Effects of colostrum, feeding method and oral IGF1 on porcine uterine development
Nursing ensures lactocrine delivery of maternally derived, milk-borne bioactive factors to offspring, which affects postnatal development of female reproductive tract tissues. Disruption of lactocrine communication for two days from birth (postnatal day (PND) 0) by feeding milk replacer in lieu of nursing or consumption of colostrum alters porcine uterine gene expression globally by PND 2 and inhibits uterine gland genesis by PND 14. Here, objectives were to determine effects of: (1) nursing or milk replacer feeding from birth; (2) a single dose of colostrum or milk replacer and method of feeding and (3) a single feeding of colostrum or milk replacer, with or without oral supplementation of IGF1, administered at birth on aspects of porcine uterine development at 12-h postnatally. Results indicate nursing for 12 h from birth supports rapid establishment of a uterine developmental program, illustrated by patterns of endometrial cell proliferation, expression of genes associated with uterine wall development and entry into mitosis and establishment of a uterine MMP9/TIMP1 system. A single feeding of colostrum at birth increased endometrial cell proliferation at 12 h, regardless of method of feeding. Oral supplementation of IGF1 was sufficient to support endometrial cell proliferation at 12 h in replacer-fed gilts, and supplementation of colostrum with IGF1 further increased endometrial cell proliferation. Results indicate that lactocrine regulation of postnatal uterine development is initiated with the first ingestion of colostrum. Further, results suggest IGF1 may be lactocrine-active and support a 12-h bioassay, which can be used to identify uterotrophic lactocrine activity.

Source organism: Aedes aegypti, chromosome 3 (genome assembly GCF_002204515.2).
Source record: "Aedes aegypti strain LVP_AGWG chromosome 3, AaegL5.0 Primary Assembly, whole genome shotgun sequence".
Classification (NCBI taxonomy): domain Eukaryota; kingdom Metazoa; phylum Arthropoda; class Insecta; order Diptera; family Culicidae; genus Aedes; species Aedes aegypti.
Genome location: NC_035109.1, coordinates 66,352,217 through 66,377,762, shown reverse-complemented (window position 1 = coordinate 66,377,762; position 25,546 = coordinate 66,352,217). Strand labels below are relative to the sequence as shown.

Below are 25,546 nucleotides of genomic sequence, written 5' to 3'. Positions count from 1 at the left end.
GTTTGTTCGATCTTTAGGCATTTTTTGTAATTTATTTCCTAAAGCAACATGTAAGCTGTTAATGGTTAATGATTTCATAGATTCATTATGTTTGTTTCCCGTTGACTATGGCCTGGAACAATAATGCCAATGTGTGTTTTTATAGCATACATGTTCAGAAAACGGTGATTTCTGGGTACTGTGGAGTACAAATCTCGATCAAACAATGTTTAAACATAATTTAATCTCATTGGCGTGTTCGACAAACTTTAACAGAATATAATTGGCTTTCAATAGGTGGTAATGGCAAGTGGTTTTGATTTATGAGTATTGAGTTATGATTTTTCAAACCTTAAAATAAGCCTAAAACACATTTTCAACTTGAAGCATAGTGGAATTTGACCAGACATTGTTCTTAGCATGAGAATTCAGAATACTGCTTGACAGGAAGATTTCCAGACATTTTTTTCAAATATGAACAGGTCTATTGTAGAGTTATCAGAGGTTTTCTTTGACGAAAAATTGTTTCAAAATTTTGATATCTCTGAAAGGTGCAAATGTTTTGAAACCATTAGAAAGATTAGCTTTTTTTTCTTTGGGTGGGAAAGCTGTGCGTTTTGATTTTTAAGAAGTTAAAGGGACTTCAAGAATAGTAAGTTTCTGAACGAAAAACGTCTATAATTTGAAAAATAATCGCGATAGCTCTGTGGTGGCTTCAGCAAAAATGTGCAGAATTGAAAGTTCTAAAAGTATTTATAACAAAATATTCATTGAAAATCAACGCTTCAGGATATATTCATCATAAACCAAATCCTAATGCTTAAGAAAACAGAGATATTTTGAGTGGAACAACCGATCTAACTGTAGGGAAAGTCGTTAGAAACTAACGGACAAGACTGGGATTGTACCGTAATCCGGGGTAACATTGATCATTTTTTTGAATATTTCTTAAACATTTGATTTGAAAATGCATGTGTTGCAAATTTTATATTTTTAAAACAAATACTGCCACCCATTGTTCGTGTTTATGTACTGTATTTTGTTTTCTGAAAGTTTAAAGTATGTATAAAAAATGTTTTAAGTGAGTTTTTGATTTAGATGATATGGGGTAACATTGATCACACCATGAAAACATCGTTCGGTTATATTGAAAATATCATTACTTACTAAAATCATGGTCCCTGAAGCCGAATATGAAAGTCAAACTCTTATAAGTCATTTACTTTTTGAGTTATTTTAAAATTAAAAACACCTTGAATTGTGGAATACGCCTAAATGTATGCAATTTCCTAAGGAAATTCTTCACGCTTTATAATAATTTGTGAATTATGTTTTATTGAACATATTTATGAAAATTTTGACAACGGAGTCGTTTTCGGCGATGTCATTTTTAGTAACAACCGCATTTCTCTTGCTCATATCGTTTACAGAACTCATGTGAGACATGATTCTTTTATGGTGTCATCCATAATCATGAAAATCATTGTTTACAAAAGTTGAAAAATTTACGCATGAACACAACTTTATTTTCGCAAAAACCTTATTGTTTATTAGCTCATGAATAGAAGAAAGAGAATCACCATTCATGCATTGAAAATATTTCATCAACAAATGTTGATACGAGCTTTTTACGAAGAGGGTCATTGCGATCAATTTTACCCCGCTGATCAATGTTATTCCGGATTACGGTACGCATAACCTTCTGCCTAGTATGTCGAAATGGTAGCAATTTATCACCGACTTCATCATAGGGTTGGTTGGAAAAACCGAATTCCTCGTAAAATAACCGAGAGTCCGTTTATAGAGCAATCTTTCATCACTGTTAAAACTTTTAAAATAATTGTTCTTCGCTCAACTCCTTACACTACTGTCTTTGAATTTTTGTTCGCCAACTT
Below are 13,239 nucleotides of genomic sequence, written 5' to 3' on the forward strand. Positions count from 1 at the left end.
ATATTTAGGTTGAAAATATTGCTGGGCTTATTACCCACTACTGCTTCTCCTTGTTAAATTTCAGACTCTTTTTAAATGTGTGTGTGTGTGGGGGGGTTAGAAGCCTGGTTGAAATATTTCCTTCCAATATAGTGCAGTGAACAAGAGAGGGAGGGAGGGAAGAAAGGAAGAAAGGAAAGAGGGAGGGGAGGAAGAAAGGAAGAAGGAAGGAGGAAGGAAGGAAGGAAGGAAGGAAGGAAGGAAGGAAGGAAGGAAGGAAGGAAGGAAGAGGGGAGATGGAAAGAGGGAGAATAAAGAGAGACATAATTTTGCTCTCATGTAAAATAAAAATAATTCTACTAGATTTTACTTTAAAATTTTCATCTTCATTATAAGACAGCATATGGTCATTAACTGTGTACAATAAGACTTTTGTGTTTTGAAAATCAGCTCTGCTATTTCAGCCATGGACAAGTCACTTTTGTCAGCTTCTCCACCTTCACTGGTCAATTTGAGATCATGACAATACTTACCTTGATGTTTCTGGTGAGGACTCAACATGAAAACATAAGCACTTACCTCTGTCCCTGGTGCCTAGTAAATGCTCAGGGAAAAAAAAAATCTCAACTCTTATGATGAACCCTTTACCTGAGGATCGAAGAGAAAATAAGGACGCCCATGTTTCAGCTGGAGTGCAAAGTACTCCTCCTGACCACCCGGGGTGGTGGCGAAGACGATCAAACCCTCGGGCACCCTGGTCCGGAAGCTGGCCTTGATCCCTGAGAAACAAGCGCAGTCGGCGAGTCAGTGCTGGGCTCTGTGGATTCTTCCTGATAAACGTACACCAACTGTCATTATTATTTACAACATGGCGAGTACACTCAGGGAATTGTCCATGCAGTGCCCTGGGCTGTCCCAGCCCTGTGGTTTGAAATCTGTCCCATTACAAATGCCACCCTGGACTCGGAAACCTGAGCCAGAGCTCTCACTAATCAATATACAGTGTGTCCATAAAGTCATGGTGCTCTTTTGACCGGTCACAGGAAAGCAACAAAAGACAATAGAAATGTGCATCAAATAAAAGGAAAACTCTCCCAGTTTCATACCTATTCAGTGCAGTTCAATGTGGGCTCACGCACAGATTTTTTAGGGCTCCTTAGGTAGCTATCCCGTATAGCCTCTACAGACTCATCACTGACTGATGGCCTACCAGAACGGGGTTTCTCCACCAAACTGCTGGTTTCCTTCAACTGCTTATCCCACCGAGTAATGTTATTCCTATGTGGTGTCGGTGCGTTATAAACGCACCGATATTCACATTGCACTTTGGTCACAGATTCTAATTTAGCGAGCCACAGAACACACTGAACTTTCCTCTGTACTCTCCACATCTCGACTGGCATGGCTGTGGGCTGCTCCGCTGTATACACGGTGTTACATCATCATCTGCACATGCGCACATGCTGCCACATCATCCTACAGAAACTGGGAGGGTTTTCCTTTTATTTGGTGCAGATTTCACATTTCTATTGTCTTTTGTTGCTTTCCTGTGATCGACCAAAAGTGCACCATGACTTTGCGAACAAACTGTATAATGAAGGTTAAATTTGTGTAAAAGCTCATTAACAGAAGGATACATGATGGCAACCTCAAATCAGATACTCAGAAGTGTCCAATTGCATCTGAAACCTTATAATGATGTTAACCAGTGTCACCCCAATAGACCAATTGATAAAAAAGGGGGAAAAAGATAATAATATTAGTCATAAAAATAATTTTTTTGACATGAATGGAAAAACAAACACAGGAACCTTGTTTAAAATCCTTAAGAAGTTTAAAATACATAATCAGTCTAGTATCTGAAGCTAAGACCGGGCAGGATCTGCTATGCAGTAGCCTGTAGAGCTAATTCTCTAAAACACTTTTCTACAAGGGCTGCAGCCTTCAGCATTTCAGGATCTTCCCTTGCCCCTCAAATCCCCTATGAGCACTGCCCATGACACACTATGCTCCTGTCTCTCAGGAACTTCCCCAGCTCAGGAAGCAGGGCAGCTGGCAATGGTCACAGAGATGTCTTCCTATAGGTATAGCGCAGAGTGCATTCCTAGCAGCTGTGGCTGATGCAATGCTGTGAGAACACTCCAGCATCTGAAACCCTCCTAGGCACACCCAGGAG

Source: The journal of Reproductive Science